Who’s accountable for Facebook IPO flop?
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Who’s accountable for Facebook IPO flop?

In my last column, I predicted that the over-hyped Facebook initial public offering was an ominous sign for the health of equity markets. Nevertheless, Facebook and flop were not words I expected to see in the same sentence. I was wrong. I’ve watched some deals backfire during my time as a Euromoney columnist: the listings of Bumi and Blackstone come to mind as well as Prudential’s grandiose plan in 2010 to purchase AIA, the former Asian arm of AIG. But the Facebook IPO is one of the biggest collapsed soufflés of them all.

Teeny-bopper CEO Mark Zuckerberg will not be pleased. He is not at ease with the press: something that will have to change now that he is leading a public company. The current adverse publicity will not be going down well at the company’s Menlo Park headquarters.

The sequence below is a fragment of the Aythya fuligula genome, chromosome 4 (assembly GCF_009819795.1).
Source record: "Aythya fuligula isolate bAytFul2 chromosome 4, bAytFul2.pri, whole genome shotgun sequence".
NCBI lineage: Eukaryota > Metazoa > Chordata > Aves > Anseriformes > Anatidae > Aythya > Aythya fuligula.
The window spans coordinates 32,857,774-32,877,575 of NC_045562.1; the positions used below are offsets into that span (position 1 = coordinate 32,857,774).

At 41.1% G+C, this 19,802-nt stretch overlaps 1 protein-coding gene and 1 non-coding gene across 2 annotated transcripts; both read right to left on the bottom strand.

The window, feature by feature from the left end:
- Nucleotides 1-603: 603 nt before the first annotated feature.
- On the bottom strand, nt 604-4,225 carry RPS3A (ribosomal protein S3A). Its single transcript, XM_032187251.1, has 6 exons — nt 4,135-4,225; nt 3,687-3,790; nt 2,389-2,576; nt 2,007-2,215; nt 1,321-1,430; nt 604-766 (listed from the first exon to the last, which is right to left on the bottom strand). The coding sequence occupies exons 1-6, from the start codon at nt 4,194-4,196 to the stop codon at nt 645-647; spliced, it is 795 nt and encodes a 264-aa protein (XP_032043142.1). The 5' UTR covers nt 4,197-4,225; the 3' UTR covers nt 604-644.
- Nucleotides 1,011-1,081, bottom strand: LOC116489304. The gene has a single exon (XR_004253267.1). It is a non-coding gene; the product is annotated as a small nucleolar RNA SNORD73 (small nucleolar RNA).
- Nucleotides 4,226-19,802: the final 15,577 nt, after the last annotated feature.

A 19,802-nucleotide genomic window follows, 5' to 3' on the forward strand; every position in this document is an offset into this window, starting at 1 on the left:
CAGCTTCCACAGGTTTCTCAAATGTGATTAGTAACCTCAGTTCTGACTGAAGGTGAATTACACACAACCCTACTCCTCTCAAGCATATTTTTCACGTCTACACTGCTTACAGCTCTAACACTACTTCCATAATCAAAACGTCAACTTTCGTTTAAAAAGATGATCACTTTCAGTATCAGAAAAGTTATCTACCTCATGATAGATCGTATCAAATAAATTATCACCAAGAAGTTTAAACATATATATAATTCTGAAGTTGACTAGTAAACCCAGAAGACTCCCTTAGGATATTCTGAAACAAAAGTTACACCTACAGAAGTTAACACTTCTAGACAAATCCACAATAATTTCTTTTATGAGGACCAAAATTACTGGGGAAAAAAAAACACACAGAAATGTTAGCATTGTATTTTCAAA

For a seasoned cynic such as myself, the hype surrounding the deal was a counter-indicator. For days before the launch, business network CNBC had round-the-clock coverage of Facebook: various talking heads opined on anything from Zuckerberg’s upbringing to the valuation of the deal. And of course the valuation at some 75 times projected 2012 earnings was absurd.

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